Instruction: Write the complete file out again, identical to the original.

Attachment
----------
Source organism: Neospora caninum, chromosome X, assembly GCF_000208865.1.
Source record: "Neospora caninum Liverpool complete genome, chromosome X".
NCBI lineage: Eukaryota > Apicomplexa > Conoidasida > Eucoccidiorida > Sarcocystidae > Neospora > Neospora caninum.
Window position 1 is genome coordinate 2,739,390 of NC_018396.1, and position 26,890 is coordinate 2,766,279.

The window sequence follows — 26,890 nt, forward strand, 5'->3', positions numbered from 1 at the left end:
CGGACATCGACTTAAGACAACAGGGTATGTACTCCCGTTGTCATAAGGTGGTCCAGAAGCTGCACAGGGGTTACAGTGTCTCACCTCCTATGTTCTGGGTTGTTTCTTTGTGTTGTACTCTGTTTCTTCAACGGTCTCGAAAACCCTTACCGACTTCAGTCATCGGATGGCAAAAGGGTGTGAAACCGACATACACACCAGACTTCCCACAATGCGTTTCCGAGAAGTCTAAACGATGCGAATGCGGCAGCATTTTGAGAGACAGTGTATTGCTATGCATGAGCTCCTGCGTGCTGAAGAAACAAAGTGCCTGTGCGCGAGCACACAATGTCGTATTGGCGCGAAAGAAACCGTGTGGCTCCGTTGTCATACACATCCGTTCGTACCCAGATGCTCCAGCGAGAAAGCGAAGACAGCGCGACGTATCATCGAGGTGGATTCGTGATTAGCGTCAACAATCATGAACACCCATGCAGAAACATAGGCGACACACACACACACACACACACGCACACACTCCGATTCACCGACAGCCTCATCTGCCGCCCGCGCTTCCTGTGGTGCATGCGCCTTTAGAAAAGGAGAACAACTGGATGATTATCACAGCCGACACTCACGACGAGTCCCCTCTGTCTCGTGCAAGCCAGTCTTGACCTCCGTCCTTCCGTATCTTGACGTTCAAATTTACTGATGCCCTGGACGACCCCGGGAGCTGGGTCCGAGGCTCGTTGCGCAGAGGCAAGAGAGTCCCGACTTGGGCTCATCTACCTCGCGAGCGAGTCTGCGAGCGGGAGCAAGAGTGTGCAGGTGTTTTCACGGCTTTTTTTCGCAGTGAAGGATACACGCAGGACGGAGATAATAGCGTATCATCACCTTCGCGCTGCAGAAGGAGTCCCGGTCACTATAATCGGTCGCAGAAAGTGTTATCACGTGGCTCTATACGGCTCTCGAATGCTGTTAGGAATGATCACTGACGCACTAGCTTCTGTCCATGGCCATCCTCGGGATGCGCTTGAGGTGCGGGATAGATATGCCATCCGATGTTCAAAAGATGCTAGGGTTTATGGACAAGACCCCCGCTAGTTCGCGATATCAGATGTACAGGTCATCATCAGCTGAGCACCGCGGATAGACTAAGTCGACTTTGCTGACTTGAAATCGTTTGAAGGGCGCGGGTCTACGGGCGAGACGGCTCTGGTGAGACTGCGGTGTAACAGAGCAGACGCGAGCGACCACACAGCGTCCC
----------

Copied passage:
Source organism: Neospora caninum, chromosome X, assembly GCF_000208865.1.
Source record: "Neospora caninum Liverpool complete genome, chromosome X".
NCBI lineage: Eukaryota > Apicomplexa > Conoidasida > Eucoccidiorida > Sarcocystidae > Neospora > Neospora caninum.
Window position 1 is genome coordinate 2,739,390 of NC_018396.1, and position 26,890 is coordinate 2,766,279.

The window sequence follows — 26,890 nt, forward strand, 5'->3', positions numbered from 1 at the left end:
CGGACATCGACTTAAGACAACAGGGTATGTACTCCCGTTGTCATAAGGTGGTCCAGAAGCTGCACAGGGGTTACAGTGTCTCACCTCCTATGTTCTGGGTTGTTTCTTTGTGTTGTACTCTGTTTCTTCAACGGTCTCGAAAACCCTTACCGACTTCAGTCATCGGATGGCAAAAGGGTGTGAAACCGACATACACACCAGACTTCCCACAATGCGTTTCCGAGAAGTCTAAACGATGCGAATGCGGCAGCATTTTGAGAGACAGTGTATTGCTATGCATGAGCTCCTGCGTGCTGAAGAAACAAAGTGCCTGTGCGCGAGCACACAATGTCGTATTGGCGCGAAAGAAACCGTGTGGCTCCGTTGTCATACACATCCGTTCGTACCCAGATGCTCCAGCGAGAAAGCGAAGACAGCGCGACGTATCATCGAGGTGGATTCGTGATTAGCGTCAACAATCATGAACACCCATGCAGAAACATAGGCGACACACACACACACACACACACGCACACACTCCGATTCACCGACAGCCTCATCTGCCGCCCGCGCTTCCTGTGGTGCATGCGCCTTTAGAAAAGGAGAACAACTGGATGATTATCACAGCCGACACTCACGACGAGTCCCCTCTGTCTCGTGCAAGCCAGTCTTGACCTCCGTCCTTCCGTATCTTGACGTTCAAATTTACTGATGCCCTGGACGACCCCGGGAGCTGGGTCCGAGGCTCGTTGCGCAGAGGCAAGAGAGTCCCGACTTGGGCTCATCTACCTCGCGAGCGAGTCTGCGAGCGGGAGCAAGAGTGTGCAGGTGTTTTCACGGCTTTTTTTCGCAGTGAAGGATACACGCAGGACGGAGATAATAGCGTATCATCACCTTCGCGCTGCAGAAGGAGTCCCGGTCACTATAATCGGTCGCAGAAAGTGTTATCACGTGGCTCTATACGGCTCTCGAATGCTGTTAGGAATGATCACTGACGCACTAGCTTCTGTCCATGGCCATCCTCGGGATGCGCTTGAGGTGCGGGATAGATATGCCATCCGATGTTCAAAAGATGCTAGGGTTTATGGACAAGACCCCCGCTAGTTCGCGATATCAGATGTACAGGTCATCATCAGCTGAGCACCGCGGATAGACTAAGTCGACTTTGCTGACTTGAAATCGTTTGAAGGGCGCGGGTCTACGGGCGAGACGGCTCTGGTGAGACTGCGGTGTAACAGAGCAGACGCGAGCGACCACACAGCGTCCC